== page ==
Stolen and Sold: The Origins of Country Music

The history of Country music is similar to the history of rock n roll. Both genres are black originated, with white executives working to record similar music by white artists to make it palatable towards a white audience and write black people out of the narrative. Country music is rooted in negro spiritual music in the south. It’s a combination of the blues, gospel and folk – all genres that in America, can trace their origins to the music of slaves on plantations. The banjo, now a defining instrument in Country music that you can hear bellowing out of mainstream white Country radio, originated in the Caribbean in the 17th century and was adapted by American slaves. In fact, many black slaves taught their masters how to play the banjo.

 

Painted in the late 18th century, The Old Plantation depicts a slave playing a banjo

 

Country music is thought to have begun in Bristol, Tennessee in 1927, branded by producer Ralph Peer who first recorded Country music legends The Carter Family and Jimmie Rodgers. Although this is probably the beginning of Country music being commodified, it was not exactly the start of Country music. When Peer arrived in the south, he was surprised to find white and black people performing the same folky gospel ballads and playing the same instruments. He decided to record white Country artists under the moniker of “hillbilly music” and black Country artists under the label of “race music”. Although the music was the same (and began with black people), white audiences bought up the “hillbilly music” of The Carter Family and Jimmie Rodgers – who were paid royalties for their music. Thus, black Country music was lumped into a wider category of “race music” along with jazz, blues and gospel, giving the promotion and branding of Country music a white face to be sold to a middle class white commercial audience and pushing black artists out of the genre. This commodified the belief that The Carter Family and Jimmie Rodgers were the first Country stars. What’s been left to the annals of history is that the head of The Carter Family, A.P. Carter was taught to write music by a black man named Lesley Riddle – who was also responsible for getting Carter into black gospel churches on song collecting trips. The first time Jimmie Rodgers heard Country music was when he was working as a water boy on the railroad – from African American workers singing work chants.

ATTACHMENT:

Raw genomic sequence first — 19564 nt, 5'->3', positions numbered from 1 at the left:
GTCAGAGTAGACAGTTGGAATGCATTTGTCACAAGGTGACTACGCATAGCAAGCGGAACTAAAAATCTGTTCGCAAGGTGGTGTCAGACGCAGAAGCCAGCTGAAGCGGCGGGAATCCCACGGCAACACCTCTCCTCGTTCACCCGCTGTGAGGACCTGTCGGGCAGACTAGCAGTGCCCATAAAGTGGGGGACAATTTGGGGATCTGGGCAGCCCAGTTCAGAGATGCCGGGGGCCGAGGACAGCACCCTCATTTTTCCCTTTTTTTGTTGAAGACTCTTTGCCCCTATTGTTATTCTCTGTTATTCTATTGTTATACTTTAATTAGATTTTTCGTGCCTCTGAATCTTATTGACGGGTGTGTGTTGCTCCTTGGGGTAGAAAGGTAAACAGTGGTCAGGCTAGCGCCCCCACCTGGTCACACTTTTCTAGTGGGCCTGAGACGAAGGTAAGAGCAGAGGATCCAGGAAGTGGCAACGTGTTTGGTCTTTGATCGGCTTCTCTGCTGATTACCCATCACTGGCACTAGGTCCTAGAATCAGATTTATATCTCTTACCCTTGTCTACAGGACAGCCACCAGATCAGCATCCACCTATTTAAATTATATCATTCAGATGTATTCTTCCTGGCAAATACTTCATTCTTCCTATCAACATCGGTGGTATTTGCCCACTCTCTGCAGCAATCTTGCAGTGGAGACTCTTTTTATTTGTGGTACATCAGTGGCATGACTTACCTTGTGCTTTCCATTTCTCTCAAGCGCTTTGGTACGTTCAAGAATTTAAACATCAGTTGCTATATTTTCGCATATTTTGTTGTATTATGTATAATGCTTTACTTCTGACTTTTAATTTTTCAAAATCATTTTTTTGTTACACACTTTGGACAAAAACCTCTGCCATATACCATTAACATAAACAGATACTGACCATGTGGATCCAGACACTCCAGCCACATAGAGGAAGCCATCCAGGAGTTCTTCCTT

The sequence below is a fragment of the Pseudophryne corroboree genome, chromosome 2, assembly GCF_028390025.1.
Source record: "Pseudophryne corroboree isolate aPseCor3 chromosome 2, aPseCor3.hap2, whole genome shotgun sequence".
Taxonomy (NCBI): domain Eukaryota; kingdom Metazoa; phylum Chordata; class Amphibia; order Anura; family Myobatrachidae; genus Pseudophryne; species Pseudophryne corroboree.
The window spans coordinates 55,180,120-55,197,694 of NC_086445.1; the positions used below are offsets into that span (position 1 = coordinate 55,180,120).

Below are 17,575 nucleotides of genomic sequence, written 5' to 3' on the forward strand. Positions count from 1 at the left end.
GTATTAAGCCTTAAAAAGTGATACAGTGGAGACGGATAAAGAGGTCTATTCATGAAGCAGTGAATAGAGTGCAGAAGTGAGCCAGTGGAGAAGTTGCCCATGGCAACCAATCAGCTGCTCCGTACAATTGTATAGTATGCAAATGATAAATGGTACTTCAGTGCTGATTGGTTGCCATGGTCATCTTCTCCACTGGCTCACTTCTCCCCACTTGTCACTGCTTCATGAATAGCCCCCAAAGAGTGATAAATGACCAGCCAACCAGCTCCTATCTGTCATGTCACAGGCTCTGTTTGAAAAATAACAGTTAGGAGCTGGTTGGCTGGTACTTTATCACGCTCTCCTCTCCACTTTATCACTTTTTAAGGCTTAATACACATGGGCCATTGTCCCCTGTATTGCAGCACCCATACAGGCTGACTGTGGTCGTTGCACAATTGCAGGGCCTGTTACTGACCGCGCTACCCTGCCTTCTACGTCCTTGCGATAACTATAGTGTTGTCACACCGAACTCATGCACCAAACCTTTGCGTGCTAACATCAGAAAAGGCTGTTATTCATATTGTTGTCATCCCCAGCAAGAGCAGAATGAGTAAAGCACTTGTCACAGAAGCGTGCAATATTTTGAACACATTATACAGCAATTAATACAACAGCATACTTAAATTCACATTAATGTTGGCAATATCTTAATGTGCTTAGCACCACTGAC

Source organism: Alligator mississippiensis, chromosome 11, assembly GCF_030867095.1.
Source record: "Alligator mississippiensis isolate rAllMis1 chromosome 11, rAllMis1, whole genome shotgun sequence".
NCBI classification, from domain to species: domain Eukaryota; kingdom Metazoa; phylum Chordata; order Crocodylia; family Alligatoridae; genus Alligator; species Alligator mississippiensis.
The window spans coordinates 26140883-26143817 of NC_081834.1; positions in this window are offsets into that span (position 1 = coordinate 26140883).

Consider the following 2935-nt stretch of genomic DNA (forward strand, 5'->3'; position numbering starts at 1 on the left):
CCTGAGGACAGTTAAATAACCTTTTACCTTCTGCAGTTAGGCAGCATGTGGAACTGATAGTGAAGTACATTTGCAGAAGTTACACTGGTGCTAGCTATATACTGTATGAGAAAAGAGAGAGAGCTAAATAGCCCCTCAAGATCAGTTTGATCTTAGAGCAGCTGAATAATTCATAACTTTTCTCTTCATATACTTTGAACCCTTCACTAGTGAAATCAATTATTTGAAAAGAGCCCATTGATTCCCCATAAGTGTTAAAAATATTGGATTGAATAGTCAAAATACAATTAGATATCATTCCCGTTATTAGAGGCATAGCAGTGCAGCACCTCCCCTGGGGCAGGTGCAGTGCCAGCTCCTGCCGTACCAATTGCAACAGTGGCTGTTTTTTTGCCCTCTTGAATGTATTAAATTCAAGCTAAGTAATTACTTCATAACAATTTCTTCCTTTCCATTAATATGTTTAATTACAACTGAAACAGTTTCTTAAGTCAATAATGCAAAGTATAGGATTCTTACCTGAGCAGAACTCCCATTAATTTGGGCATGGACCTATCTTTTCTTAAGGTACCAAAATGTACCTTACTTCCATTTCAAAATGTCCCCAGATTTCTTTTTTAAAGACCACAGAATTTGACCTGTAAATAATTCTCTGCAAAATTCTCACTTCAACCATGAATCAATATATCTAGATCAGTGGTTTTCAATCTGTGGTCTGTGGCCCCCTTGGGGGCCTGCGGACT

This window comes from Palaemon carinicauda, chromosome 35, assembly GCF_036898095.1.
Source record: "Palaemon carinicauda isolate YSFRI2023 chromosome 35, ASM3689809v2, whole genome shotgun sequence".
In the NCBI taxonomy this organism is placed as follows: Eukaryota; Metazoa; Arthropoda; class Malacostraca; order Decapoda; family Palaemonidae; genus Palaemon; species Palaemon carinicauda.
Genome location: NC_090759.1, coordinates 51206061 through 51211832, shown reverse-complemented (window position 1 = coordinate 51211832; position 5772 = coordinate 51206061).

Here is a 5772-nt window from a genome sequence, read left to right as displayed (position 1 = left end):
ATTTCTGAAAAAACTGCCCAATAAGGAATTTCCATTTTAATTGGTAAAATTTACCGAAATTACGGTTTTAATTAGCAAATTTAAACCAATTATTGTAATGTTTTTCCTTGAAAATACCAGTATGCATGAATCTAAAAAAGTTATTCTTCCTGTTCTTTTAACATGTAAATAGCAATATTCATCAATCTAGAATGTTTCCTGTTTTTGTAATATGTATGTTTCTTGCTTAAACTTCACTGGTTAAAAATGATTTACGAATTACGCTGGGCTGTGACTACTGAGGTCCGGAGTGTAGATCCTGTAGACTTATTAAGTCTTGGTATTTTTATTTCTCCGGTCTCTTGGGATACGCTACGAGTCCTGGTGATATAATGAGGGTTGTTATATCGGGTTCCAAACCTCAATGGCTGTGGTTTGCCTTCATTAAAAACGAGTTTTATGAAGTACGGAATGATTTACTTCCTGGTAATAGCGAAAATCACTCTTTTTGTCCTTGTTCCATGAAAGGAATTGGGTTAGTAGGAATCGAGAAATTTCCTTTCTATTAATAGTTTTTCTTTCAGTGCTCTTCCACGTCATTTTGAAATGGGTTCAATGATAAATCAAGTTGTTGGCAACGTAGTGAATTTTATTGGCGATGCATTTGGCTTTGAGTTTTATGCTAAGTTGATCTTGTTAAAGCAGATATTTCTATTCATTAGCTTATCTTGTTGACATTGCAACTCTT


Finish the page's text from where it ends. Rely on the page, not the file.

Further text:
Lesley Riddle, who was responsible for introducing A.P. Carter to gospel music and teaching him how to play his instruments. The Carter Family went on to record many songs that Riddle composed. Credit: Rounder Records

 

Long Road, No End: Billboard  vs. Lil Nas X and “Old Town Road”

These dividing lines in Country music persist to this day. Take the case of Lil Nas X. Last year, Lil Nas X‘s song “Old Town Road” was a smash hit and perhaps the song of the summer. Inspired by the Western video game series Red Dead Redemption, Lil Nas X combined elements of R&B and Hip-Hop with Country lyrics, a Country drawl and a Country guitar to open the track. The song’s lyrics are as Country as it gets as Lil Nas X wails on about horses, cowboy clothes, and rural life. Based on solely the lyrics, the song wouldn’t be out of place if it was sang by Luke Bryan or even Blake Shelton. The song was huge and the crossover potential was massive: people of all races and creeds got together to sing a fun song about cowboy life by a young black man. Look no further than this video of Lil Nas X surprising an elementary school with a performance of the song – dressed head to toe in cowboy regalia.